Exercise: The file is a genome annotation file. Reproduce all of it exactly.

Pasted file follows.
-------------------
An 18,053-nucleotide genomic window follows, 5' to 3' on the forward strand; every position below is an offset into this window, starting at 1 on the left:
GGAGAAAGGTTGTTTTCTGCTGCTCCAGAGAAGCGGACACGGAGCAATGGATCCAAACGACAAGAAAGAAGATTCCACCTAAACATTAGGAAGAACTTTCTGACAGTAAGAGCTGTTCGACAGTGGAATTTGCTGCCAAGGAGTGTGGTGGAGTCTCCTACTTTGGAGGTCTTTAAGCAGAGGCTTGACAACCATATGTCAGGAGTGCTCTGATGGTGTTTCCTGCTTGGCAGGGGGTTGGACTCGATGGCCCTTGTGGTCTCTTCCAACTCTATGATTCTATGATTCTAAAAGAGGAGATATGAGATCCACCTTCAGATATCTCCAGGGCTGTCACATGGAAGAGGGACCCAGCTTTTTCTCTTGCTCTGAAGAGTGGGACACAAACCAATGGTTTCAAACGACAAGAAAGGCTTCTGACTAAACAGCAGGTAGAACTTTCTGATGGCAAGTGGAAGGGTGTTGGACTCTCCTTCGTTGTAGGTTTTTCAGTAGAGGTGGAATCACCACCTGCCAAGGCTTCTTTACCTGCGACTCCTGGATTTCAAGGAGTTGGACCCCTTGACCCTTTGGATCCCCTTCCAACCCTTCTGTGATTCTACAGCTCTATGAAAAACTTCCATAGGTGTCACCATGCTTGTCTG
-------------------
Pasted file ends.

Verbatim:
An 18,053-nucleotide genomic window follows, 5' to 3' on the forward strand; every position below is an offset into this window, starting at 1 on the left:
GGAGAAAGGTTGTTTTCTGCTGCTCCAGAGAAGCGGACACGGAGCAATGGATCCAAACGACAAGAAAGAAGATTCCACCTAAACATTAGGAAGAACTTTCTGACAGTAAGAGCTGTTCGACAGTGGAATTTGCTGCCAAGGAGTGTGGTGGAGTCTCCTACTTTGGAGGTCTTTAAGCAGAGGCTTGACAACCATATGTCAGGAGTGCTCTGATGGTGTTTCCTGCTTGGCAGGGGGTTGGACTCGATGGCCCTTGTGGTCTCTTCCAACTCTATGATTCTATGATTCTAAAAGAGGAGATATGAGATCCACCTTCAGATATCTCCAGGGCTGTCACATGGAAGAGGGACCCAGCTTTTTCTCTTGCTCTGAAGAGTGGGACACAAACCAATGGTTTCAAACGACAAGAAAGGCTTCTGACTAAACAGCAGGTAGAACTTTCTGATGGCAAGTGGAAGGGTGTTGGACTCTCCTTCGTTGTAGGTTTTTCAGTAGAGGTGGAATCACCACCTGCCAAGGCTTCTTTACCTGCGACTCCTGGATTTCAAGGAGTTGGACCCCTTGACCCTTTGGATCCCCTTCCAACCCTTCTGTGATTCTACAGCTCTATGAAAAACTTCCATAGGTGTCACCATGCTTGTCTG